10/08/99: Don't ever look your neighborhood bear in the eye
10/06/99: Land of the free and marketplace of the brave
10/04/99: German warplanes in
09/30/99: While you fret, something is sneaking up on you
09/28/99: In these busy times, why not bring back a certain buzz?
09/24/99: The storms whose paths no one can track
09/21/99: Who's minding the store? Oh . . . never mind
09/17/99:Here's another place where you can't smoke
09/14/99: As certainly as `lovely Rita' follows `when I'm 64' . . .
09/09/99: Why is patience no longer a virtue?
09/07/99: Once upon a time, in an airport close to you . . .
09/03/99: The answers? They are right in front of us
09/01/99: Up the creek with a paddle--and cussing up a storm
08/30/99: $1 Million Question: How'd we get to be so stup-d?
08/27/99: Fun and games at Camp Umbilical Cord
08/25/99: How life has been changed by the woodpecker effect
08/23/99: If you don't like this story, blame the robot who wrote it
08/20/99: A four-letter word that has helped both Bob and Rhonda
08/18/99: They have picked the wrong country
08/16/99: From paperboy to stalker--how the news has changed
08/12/99: Why wasn't anyone watching his brothers?
08/10/99: Come to think of it, stars seldom are the retiring type
08/05/99: The national gaper's block is always jammed
07/29/99: 'Can you imagine the gift you gave me?'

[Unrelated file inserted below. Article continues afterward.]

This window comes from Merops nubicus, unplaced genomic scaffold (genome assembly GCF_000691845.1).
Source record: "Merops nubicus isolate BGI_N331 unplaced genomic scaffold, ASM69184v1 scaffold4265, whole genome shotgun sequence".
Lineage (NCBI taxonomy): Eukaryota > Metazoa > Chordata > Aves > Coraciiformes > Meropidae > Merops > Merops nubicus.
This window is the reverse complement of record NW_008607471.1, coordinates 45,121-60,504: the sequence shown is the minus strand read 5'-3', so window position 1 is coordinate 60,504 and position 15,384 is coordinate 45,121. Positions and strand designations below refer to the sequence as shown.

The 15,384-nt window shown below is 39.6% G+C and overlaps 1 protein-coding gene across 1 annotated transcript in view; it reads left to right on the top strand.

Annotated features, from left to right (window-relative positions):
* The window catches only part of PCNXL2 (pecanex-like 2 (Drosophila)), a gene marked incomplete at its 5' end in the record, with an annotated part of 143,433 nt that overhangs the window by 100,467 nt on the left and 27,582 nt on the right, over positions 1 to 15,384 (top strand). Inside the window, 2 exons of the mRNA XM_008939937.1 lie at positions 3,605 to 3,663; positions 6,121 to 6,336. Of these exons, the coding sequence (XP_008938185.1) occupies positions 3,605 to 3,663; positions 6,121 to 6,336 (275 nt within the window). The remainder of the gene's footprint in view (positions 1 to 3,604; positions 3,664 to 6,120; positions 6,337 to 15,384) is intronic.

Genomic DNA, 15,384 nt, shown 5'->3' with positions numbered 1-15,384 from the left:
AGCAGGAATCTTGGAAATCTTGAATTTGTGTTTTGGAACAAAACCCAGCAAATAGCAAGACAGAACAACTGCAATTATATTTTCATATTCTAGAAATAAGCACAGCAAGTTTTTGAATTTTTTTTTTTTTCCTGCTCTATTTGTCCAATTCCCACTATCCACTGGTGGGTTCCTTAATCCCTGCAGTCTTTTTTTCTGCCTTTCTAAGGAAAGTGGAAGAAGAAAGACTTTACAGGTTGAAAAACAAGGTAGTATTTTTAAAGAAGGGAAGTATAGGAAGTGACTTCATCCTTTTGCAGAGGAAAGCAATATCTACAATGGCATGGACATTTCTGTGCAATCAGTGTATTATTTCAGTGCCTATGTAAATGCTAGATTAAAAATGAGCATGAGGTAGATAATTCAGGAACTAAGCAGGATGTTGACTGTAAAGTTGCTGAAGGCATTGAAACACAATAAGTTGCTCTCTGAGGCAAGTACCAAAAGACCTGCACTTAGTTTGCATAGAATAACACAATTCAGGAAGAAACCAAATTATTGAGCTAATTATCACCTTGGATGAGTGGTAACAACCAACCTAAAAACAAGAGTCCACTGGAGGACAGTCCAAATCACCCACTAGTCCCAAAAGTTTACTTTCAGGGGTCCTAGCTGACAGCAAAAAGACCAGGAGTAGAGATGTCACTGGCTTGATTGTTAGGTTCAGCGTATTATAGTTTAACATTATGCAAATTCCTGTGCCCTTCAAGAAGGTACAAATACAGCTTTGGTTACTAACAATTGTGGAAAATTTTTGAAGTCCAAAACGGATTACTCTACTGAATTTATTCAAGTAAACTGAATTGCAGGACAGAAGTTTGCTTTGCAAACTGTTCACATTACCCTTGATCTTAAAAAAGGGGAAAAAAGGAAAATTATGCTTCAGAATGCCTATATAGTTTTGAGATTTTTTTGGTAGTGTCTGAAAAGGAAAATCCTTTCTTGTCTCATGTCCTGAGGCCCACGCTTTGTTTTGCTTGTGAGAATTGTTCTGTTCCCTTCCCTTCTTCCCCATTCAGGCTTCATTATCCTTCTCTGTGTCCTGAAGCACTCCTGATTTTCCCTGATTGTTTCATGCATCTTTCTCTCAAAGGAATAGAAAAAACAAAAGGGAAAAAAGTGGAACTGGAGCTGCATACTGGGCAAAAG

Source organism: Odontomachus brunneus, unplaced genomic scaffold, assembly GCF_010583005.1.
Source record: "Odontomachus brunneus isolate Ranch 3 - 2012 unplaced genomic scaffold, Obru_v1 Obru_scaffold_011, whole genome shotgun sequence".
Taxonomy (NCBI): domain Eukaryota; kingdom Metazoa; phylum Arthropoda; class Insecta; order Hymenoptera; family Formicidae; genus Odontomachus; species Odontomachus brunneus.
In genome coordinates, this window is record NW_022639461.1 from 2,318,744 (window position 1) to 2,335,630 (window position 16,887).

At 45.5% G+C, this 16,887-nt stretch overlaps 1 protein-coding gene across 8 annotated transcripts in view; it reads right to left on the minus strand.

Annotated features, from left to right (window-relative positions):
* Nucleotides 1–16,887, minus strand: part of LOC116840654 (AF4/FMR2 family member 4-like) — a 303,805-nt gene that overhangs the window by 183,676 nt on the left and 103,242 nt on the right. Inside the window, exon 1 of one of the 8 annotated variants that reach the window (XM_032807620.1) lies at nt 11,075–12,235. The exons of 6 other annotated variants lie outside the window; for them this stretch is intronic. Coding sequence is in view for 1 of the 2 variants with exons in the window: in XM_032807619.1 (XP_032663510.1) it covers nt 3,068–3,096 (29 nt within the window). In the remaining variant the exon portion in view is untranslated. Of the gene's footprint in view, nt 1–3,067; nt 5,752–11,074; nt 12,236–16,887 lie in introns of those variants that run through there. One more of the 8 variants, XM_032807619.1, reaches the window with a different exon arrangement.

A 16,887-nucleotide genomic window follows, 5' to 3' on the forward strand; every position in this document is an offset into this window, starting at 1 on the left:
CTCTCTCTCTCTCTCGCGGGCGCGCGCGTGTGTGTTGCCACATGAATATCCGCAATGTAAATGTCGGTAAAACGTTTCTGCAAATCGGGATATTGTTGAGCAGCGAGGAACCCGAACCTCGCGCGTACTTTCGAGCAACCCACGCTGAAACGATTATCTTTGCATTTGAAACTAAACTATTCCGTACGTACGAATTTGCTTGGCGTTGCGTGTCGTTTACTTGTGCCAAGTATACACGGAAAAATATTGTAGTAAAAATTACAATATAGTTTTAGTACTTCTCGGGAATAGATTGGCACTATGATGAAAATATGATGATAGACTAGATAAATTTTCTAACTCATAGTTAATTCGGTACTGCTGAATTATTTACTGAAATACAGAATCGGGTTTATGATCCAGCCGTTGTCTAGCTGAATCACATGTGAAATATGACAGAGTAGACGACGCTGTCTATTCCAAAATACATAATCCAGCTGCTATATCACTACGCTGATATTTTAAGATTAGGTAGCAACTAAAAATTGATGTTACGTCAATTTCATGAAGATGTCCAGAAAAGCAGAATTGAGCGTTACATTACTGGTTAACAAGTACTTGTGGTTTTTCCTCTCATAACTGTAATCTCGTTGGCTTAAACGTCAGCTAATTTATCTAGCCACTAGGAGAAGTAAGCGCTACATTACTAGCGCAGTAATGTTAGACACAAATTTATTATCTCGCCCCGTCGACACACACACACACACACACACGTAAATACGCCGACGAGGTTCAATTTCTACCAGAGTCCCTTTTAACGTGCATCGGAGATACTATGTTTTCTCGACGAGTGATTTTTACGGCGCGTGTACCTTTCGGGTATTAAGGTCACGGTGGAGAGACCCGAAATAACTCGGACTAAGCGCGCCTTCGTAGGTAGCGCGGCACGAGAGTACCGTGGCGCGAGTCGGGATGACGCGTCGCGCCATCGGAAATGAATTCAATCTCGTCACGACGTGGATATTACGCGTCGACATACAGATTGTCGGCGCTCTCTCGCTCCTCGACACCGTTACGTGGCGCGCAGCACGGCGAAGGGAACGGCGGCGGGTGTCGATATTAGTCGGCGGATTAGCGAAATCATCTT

07/27/99: A view to a kill -- but is this really necessary?
07/23/99: Some cream and sugar with your turbulence?
07/21/99: When your name is JFK jr., how do you choose to use it?
07/19/99: The real world is declared not real enough
07/15/99: The real victims of cruel and unusual punishment
07/13/99: A 21st Century idea for schools: log off and learn
07/09/99: Are life's sweetest mysteries still around the bend?
07/07/99: Of great minds, cream cheese and Freddy Cannon
07/02/99: The perfect spokesman for the American way
06/30/99: 'He's 9 years old . . . he trusts people'
06/28/99: A $581 million jackpot in the courthouse casino
06/25/99: A nighttime walk to a House that feels like a cage
06/23/99: At least give men credit for being more morose
06/18/99: On Father's Day, a few words about mothers
06/16/99: If work is a dance, how's
your partner doing?
06/14/99: Should a dictionary ever tell you to keep quiet?
06/10/99: A story of Sex, the SuperBowl and your wife
06/07/99: Take a guess where "California Sun" is from
06/03/99: Of summer days, summer nights and pebbles in a jar
06/01/99: Putting your money where their mouths are
05/27/99: Pressed between wooden covers, the summer of her life
05/25/99:The lingering song of a certain summer
05/24/99:We could all use a return to the Buddy system
05/20/99: Now, this is enough to make James Bond double-0 depressed
05/17/99: It's midnight -- do you know where your parents are?
05/13/99: And now even saying "thank you" creates a problem
05/11/99: The answer was standing at the front door
©1999, Tribune Media Services